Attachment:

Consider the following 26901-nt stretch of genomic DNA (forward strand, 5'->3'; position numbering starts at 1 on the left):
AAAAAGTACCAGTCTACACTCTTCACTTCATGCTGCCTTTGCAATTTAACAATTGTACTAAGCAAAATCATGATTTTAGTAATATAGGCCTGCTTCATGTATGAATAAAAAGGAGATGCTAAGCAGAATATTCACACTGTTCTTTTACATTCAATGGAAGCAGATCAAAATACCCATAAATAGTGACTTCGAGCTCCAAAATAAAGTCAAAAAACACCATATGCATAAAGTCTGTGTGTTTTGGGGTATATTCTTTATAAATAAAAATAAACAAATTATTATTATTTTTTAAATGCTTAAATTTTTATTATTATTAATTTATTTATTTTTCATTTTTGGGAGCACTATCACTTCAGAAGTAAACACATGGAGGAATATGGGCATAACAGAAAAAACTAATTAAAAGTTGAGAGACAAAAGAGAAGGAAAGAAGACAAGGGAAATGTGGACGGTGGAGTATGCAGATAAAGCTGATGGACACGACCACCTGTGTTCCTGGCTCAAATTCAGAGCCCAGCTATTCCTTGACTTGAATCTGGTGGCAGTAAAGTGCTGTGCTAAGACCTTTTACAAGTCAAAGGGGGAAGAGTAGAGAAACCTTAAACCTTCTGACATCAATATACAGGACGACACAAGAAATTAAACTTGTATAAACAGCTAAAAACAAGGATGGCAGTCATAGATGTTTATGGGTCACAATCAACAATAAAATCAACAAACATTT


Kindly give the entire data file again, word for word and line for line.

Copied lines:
Consider the following 26901-nt stretch of genomic DNA (forward strand, 5'->3'; position numbering starts at 1 on the left):
AAAAAGTACCAGTCTACACTCTTCACTTCATGCTGCCTTTGCAATTTAACAATTGTACTAAGCAAAATCATGATTTTAGTAATATAGGCCTGCTTCATGTATGAATAAAAAGGAGATGCTAAGCAGAATATTCACACTGTTCTTTTACATTCAATGGAAGCAGATCAAAATACCCATAAATAGTGACTTCGAGCTCCAAAATAAAGTCAAAAAACACCATATGCATAAAGTCTGTGTGTTTTGGGGTATATTCTTTATAAATAAAAATAAACAAATTATTATTATTTTTTAAATGCTTAAATTTTTATTATTATTAATTTATTTATTTTTCATTTTTGGGAGCACTATCACTTCAGAAGTAAACACATGGAGGAATATGGGCATAACAGAAAAAACTAATTAAAAGTTGAGAGACAAAAGAGAAGGAAAGAAGACAAGGGAAATGTGGACGGTGGAGTATGCAGATAAAGCTGATGGACACGACCACCTGTGTTCCTGGCTCAAATTCAGAGCCCAGCTATTCCTTGACTTGAATCTGGTGGCAGTAAAGTGCTGTGCTAAGACCTTTTACAAGTCAAAGGGGGAAGAGTAGAGAAACCTTAAACCTTCTGACATCAATATACAGGACGACACAAGAAATTAAACTTGTATAAACAGCTAAAAACAAGGATGGCAGTCATAGATGTTTATGGGTCACAATCAACAATAAAATCAACAAACATTT